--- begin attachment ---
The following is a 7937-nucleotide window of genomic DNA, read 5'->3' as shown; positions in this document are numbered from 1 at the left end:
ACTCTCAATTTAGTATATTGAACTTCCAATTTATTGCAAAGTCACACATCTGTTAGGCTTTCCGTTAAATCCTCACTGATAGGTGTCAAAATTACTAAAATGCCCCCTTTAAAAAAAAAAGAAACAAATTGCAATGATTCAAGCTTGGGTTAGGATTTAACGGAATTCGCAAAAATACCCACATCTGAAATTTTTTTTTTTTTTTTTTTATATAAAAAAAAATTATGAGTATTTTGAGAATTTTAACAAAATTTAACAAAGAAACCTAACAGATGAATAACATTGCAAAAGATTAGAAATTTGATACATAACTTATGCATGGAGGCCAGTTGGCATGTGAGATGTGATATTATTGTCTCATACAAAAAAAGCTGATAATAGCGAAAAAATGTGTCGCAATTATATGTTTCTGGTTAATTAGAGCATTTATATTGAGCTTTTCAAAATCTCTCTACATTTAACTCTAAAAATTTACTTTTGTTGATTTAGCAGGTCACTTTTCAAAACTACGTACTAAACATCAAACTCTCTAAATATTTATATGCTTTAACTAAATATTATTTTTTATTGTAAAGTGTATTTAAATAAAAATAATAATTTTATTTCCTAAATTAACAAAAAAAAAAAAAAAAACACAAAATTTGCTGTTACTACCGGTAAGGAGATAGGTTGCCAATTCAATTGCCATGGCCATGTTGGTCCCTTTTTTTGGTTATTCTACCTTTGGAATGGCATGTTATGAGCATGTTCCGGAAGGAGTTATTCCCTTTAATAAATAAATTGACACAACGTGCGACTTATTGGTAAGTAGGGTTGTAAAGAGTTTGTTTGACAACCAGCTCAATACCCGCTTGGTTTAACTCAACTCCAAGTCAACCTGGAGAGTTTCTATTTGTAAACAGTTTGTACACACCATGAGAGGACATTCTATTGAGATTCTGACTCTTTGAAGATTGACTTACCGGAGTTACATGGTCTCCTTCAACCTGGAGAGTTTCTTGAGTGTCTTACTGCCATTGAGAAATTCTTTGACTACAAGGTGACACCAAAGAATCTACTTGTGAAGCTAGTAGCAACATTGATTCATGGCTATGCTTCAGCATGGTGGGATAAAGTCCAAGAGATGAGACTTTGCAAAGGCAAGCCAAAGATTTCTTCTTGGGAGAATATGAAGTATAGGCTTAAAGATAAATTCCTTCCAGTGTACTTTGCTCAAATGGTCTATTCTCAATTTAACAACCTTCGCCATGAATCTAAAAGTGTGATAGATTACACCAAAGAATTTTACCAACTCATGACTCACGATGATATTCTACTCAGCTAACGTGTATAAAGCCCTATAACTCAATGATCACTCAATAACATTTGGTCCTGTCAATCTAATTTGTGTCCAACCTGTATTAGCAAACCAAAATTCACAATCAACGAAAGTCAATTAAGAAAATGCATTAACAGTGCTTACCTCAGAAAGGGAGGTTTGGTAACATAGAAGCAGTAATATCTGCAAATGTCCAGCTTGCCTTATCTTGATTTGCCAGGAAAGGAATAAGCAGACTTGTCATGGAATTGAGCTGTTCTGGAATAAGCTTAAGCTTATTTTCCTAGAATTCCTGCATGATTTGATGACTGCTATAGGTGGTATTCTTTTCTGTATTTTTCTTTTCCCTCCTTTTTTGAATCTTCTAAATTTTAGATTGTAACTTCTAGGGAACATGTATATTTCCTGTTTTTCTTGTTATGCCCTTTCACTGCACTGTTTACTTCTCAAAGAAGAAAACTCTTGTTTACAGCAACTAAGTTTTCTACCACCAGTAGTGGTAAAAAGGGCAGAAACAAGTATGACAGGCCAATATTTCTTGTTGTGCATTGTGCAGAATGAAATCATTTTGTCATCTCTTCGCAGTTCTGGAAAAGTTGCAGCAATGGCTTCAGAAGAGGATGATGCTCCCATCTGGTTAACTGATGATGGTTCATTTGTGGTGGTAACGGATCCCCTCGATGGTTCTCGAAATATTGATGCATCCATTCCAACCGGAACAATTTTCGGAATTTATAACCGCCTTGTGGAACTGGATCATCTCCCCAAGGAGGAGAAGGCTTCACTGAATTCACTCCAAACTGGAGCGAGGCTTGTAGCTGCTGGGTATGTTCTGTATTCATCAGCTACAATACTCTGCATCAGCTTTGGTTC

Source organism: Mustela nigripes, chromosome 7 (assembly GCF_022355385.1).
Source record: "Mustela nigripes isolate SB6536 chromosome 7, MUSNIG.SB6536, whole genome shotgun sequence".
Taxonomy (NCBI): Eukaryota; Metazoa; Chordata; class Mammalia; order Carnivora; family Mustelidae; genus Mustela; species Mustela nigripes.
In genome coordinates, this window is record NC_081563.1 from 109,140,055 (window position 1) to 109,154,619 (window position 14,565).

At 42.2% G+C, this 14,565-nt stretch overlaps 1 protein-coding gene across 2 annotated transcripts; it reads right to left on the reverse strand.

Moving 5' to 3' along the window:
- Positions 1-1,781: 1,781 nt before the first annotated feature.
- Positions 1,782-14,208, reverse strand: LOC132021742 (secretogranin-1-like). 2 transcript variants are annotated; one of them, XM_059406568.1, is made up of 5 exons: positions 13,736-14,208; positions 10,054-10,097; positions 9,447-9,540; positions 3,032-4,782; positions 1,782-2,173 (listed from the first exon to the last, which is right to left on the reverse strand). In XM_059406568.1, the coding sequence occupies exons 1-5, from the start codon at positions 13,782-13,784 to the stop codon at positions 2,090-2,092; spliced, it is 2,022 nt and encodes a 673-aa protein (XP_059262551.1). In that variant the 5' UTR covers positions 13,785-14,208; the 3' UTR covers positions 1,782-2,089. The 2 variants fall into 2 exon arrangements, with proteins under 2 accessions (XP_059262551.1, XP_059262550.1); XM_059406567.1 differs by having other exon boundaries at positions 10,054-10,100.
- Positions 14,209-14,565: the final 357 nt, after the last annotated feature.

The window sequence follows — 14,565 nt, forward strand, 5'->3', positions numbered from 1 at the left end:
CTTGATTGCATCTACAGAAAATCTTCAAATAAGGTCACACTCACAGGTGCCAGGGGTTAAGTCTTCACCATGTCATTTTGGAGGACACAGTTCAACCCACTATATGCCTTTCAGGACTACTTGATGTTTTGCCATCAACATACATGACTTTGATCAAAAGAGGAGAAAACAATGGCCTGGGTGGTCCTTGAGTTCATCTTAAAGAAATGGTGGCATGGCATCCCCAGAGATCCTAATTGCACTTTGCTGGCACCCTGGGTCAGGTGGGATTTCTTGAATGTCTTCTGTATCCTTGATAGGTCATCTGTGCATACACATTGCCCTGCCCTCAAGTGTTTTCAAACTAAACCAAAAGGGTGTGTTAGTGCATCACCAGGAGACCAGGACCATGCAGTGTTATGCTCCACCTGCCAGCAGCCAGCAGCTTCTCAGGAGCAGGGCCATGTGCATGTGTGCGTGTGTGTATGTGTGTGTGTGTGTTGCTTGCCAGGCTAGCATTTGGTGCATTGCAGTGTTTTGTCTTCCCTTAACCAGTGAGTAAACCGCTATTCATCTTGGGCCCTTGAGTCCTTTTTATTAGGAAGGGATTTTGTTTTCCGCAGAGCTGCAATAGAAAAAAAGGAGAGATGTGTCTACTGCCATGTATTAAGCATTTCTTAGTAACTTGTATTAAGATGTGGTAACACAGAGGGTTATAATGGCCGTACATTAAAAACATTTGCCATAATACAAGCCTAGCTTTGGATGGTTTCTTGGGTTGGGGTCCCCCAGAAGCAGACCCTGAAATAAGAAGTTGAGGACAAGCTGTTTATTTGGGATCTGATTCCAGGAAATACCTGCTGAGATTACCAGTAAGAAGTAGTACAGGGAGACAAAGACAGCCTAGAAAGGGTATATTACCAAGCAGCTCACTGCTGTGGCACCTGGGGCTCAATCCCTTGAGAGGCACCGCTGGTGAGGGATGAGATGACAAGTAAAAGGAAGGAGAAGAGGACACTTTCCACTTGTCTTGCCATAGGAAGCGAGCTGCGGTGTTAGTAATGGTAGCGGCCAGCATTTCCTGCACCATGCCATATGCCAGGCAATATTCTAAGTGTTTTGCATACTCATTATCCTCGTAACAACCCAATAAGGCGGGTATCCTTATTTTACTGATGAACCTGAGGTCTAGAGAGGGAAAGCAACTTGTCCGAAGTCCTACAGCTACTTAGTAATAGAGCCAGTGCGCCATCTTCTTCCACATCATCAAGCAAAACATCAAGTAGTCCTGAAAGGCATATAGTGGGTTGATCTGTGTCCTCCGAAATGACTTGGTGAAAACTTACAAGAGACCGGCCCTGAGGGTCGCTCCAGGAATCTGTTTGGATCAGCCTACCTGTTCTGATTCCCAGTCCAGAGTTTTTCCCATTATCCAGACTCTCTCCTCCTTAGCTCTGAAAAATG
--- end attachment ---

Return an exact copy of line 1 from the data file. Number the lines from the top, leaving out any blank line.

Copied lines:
The following is a 7937-nucleotide window of genomic DNA, read 5'->3' as shown; positions in this document are numbered from 1 at the left end: